I have always been a fan of good writing.
Writers from the 1950s, including Kurt Vonnegut, William S. Burroughs, Charles Bukowski and Allen Ginsberg, all grace my bookshelves. Sylvia Plath coos me into poetic turmoil and Albert Camus takes me back to the days when absurdism reigned in the philosophy world.
Slamnesty, a semi-annual spoken word event hosted by Loyola’s Amnesty International chapter (a worldwide social justice organization focused on human rights), is a gracious reminder that the greatest writers of our generation are often walking among us.
Dozens of students packed into every available inch of floor space in The Coffee Shop (1135 W. Sheridan Road) on Feb. 9. The usual eclectic décor of the neighborhood cafe was hidden behind the mass of heavily layered bodies, all eagerly awaiting the next emotional exclamation from the lineup of speakers.
Thirteen undergraduate students performed a wide range of poetry, spoken word and song. Their pieces were powerful, loud and excruciatingly moving.
Speakers shared their experiences with sexual abuse, sexism and passing judgments. The crowd erupted with applause after Sophie Krueger, a freshman film and media production major, talked about her sexuality and denounced unwanted come ons by unruly people, and when senior Meriem Sadoun took us through her battle with identity in America.
“I have many different names,” Sadoun said, reading from her poem, “Every time I meet someone, I have to decide how to introduce myself.”
Sadoun explored the importance of a name, and brought the issue of cultural identity to the forefront of the night’s readings. She was able to turn what it most often seen as a non-important pronunciation issue (I can’t count how many times I’ve been called Kristian) into a defiant awareness of losing one’s identity in a foreign culture.
Love Jordan, a senior political science major, brought up similar sentiments about her sense of belonging in the United States. Taking us through her journey of rejecting her heritage during her adolescence, Jordan spoke about her regret of not noticing the value of her background sooner.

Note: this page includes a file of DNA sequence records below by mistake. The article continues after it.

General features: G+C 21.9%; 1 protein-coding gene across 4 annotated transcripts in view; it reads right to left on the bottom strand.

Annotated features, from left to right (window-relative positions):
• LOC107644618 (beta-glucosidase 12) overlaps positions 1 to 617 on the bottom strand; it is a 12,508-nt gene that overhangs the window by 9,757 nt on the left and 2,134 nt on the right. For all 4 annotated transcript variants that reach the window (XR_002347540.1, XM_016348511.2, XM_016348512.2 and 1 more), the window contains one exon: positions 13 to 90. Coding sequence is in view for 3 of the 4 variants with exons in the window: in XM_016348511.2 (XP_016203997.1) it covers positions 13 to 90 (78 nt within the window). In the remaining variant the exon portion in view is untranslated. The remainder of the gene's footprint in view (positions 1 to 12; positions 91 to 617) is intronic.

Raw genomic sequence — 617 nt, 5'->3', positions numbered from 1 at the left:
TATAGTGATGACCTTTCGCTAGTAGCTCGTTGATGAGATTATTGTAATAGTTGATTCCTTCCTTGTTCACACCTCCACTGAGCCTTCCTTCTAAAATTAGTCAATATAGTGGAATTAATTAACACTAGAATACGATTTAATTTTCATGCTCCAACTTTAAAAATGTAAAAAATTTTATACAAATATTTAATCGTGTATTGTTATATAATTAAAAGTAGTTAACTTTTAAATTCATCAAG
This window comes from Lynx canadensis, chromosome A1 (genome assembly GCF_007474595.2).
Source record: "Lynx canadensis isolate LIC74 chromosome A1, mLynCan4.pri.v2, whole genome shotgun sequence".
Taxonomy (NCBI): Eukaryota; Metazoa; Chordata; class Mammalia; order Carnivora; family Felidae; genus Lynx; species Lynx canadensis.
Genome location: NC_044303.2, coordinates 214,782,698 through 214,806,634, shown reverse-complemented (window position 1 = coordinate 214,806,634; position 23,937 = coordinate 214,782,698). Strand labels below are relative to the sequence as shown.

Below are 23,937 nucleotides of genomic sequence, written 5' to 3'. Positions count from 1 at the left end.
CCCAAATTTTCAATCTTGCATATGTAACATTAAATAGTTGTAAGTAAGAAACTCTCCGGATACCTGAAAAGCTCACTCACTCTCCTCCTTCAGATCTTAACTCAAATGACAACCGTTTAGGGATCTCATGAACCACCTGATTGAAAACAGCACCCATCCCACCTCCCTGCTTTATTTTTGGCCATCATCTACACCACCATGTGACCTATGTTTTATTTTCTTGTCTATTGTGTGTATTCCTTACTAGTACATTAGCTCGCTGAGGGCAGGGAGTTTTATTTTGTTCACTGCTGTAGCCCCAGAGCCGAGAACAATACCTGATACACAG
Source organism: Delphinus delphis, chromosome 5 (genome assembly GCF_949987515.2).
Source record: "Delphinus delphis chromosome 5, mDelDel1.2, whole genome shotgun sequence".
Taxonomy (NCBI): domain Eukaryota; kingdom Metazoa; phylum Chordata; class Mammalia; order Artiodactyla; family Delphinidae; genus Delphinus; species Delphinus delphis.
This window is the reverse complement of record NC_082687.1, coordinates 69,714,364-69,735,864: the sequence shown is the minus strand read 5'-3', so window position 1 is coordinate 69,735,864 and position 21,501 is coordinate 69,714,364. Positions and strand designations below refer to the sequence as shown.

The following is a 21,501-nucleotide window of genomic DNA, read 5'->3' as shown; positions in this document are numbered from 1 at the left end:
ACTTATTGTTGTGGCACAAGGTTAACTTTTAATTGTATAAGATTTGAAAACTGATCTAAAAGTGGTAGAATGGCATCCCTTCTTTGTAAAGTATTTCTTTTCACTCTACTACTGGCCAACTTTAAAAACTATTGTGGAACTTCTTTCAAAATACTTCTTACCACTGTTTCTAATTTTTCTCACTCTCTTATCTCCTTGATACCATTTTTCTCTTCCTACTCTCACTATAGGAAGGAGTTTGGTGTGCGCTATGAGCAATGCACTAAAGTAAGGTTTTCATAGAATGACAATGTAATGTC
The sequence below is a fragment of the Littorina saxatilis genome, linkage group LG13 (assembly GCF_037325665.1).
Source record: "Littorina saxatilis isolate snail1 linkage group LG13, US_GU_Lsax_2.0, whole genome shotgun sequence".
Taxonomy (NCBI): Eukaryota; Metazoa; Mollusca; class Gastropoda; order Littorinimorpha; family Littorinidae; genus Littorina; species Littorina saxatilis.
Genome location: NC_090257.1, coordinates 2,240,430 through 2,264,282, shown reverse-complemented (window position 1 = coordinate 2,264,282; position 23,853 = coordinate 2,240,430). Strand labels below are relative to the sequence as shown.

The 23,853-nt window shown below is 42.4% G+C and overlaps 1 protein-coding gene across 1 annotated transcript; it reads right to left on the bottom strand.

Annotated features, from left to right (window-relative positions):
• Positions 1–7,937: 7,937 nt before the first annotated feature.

What struck me most about the performance of the speakers was their sharp wit and their ability to convey life-altering issues through poetic significance. It’s hard to come across writing that blurs the line between academia and nonsense jargon, but almost every writer performed with polished audacity.
As college students, our opinions on presidential candidates, gender equality and religion often take us farther apart from one another rather than bonding us closer. But events such as Slamnesty remind us that we all have commonalities.
A lot of us have suffered and grieved, or hoped for happiness. Slamnesty affords students the opportunity to remind one another of that. We are brought back to a place of understanding. There is no fear about speaking the truth because almost everyone in the room has come to share the experience.
The next Slamnesty will take place this coming fall. Students are welcome to sign up with Amnesty once the event nears. There is almost always a $5 suggested donation at the door to go towards Amnesty’s mission to fight social injustices worldwide. The next Slamnesty will take place this coming fall. Students are welcome to sign up with Amnesty once the event nears. There is almost always a $5 suggested donation at the door to go towards Amnesty’s mission to fight social injustices worldwide.